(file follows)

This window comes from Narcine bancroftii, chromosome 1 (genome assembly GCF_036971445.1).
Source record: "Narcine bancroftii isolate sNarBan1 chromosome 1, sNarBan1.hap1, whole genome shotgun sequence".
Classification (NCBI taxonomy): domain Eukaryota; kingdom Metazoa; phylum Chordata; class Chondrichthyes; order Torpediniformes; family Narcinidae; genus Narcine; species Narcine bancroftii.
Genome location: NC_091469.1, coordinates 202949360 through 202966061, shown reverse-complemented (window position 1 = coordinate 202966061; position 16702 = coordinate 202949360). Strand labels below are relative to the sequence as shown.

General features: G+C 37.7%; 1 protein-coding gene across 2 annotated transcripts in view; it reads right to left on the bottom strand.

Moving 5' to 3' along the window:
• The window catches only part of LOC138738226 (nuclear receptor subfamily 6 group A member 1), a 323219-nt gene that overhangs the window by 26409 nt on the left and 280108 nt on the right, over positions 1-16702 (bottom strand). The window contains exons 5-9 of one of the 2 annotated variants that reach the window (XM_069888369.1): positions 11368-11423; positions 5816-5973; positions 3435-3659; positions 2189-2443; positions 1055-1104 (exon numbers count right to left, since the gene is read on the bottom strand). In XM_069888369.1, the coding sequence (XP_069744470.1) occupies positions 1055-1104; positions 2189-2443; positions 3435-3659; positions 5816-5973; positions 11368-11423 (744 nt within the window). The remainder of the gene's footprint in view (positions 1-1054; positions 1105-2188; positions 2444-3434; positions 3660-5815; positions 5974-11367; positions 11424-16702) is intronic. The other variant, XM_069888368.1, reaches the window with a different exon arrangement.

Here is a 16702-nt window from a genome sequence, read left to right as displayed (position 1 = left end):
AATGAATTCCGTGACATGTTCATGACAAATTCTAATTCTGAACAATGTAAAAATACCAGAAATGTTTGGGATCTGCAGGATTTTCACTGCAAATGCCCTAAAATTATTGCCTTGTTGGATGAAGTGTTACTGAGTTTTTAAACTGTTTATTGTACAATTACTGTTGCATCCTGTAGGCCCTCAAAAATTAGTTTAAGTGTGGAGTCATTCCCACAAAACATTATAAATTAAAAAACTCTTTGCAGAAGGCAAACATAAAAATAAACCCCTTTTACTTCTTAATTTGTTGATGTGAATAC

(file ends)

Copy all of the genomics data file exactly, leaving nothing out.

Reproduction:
This window comes from Narcine bancroftii, chromosome 1 (genome assembly GCF_036971445.1).
Source record: "Narcine bancroftii isolate sNarBan1 chromosome 1, sNarBan1.hap1, whole genome shotgun sequence".
Classification (NCBI taxonomy): domain Eukaryota; kingdom Metazoa; phylum Chordata; class Chondrichthyes; order Torpediniformes; family Narcinidae; genus Narcine; species Narcine bancroftii.
Genome location: NC_091469.1, coordinates 202949360 through 202966061, shown reverse-complemented (window position 1 = coordinate 202966061; position 16702 = coordinate 202949360). Strand labels below are relative to the sequence as shown.

General features: G+C 37.7%; 1 protein-coding gene across 2 annotated transcripts in view; it reads right to left on the bottom strand.

Moving 5' to 3' along the window:
• The window catches only part of LOC138738226 (nuclear receptor subfamily 6 group A member 1), a 323219-nt gene that overhangs the window by 26409 nt on the left and 280108 nt on the right, over positions 1-16702 (bottom strand). The window contains exons 5-9 of one of the 2 annotated variants that reach the window (XM_069888369.1): positions 11368-11423; positions 5816-5973; positions 3435-3659; positions 2189-2443; positions 1055-1104 (exon numbers count right to left, since the gene is read on the bottom strand). In XM_069888369.1, the coding sequence (XP_069744470.1) occupies positions 1055-1104; positions 2189-2443; positions 3435-3659; positions 5816-5973; positions 11368-11423 (744 nt within the window). The remainder of the gene's footprint in view (positions 1-1054; positions 1105-2188; positions 2444-3434; positions 3660-5815; positions 5974-11367; positions 11424-16702) is intronic. The other variant, XM_069888368.1, reaches the window with a different exon arrangement.

Here is a 16702-nt window from a genome sequence, read left to right as displayed (position 1 = left end):
AATGAATTCCGTGACATGTTCATGACAAATTCTAATTCTGAACAATGTAAAAATACCAGAAATGTTTGGGATCTGCAGGATTTTCACTGCAAATGCCCTAAAATTATTGCCTTGTTGGATGAAGTGTTACTGAGTTTTTAAACTGTTTATTGTACAATTACTGTTGCATCCTGTAGGCCCTCAAAAATTAGTTTAAGTGTGGAGTCATTCCCACAAAACATTATAAATTAAAAAACTCTTTGCAGAAGGCAAACATAAAAATAAACCCCTTTTACTTCTTAATTTGTTGATGTGAATAC